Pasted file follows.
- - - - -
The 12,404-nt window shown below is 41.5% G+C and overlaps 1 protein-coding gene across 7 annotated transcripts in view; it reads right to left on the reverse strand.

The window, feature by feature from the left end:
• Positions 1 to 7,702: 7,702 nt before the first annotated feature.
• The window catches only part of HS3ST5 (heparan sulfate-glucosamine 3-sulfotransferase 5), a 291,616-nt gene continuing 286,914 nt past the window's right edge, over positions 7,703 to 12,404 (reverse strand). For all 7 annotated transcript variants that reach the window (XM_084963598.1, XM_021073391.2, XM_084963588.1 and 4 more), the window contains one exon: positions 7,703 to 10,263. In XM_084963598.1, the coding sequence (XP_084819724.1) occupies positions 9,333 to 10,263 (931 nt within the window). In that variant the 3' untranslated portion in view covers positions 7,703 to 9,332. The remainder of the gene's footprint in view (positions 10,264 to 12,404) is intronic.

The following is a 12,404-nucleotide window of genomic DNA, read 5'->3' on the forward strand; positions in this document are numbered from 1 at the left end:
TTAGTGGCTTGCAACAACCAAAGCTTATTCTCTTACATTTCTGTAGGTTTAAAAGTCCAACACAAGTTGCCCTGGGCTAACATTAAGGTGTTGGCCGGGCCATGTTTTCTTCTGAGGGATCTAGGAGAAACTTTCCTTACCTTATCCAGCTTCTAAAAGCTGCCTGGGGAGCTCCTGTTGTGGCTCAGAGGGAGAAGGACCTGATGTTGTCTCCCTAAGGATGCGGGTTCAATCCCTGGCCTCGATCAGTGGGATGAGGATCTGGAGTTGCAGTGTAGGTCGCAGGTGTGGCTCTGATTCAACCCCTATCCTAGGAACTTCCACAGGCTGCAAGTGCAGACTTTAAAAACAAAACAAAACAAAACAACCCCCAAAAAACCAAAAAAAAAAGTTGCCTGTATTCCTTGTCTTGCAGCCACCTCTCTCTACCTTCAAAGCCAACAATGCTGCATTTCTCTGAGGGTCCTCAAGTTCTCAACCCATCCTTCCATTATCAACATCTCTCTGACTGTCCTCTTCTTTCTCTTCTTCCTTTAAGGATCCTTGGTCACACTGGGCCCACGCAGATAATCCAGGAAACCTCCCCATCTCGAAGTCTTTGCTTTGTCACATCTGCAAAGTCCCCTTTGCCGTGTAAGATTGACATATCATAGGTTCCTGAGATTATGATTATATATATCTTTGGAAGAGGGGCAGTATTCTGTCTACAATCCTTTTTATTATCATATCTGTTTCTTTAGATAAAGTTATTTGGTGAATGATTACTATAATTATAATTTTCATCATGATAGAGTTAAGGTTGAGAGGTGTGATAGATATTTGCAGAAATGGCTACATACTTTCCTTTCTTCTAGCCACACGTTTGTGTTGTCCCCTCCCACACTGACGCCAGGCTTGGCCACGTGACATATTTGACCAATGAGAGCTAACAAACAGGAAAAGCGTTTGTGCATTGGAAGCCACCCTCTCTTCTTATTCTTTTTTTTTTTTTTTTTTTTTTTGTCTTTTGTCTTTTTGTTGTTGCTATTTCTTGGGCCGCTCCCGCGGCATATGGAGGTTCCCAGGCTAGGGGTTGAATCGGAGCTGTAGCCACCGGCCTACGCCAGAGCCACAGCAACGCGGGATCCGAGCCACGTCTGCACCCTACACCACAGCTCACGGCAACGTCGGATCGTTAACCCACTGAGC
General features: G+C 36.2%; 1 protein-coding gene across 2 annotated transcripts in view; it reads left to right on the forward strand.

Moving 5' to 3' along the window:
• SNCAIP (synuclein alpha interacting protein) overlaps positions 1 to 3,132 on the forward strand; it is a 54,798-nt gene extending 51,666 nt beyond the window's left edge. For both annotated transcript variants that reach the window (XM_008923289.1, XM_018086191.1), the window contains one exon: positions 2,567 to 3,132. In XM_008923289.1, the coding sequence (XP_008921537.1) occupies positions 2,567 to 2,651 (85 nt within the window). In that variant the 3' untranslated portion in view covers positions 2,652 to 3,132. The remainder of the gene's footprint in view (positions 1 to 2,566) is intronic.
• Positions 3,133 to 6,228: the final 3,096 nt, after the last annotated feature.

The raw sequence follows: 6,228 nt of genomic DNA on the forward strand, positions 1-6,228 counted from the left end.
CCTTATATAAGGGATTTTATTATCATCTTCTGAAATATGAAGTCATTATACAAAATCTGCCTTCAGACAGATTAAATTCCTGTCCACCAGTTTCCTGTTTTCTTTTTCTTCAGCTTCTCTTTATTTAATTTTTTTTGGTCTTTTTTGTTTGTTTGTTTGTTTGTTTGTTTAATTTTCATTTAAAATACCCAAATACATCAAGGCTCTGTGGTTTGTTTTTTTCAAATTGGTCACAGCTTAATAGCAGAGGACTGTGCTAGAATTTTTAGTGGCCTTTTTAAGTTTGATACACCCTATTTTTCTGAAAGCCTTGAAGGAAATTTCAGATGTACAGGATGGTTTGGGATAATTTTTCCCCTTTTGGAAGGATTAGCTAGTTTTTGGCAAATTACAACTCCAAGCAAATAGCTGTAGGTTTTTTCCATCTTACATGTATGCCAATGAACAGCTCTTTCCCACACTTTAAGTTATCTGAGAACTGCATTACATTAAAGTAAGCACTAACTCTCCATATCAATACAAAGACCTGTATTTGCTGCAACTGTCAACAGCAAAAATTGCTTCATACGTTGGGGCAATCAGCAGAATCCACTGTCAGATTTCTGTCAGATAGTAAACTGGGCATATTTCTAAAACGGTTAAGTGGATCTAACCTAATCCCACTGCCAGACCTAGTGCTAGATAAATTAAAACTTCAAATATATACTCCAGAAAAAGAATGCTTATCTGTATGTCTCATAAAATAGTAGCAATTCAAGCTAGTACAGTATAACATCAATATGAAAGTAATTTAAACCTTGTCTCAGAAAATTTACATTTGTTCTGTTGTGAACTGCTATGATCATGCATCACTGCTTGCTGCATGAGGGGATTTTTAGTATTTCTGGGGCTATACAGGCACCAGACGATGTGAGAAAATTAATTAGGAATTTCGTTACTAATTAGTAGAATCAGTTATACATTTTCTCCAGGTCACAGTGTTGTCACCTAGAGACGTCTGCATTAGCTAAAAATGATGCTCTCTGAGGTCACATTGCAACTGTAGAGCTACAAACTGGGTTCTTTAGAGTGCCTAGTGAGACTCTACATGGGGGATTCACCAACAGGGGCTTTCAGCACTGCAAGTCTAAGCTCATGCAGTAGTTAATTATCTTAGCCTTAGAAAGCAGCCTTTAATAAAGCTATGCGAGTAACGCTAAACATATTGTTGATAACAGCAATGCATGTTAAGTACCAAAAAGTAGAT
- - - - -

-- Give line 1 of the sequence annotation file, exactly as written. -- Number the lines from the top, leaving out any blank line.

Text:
The 12,404-nt window shown below is 41.5% G+C and overlaps 1 protein-coding gene across 7 annotated transcripts in view; it reads right to left on the reverse strand.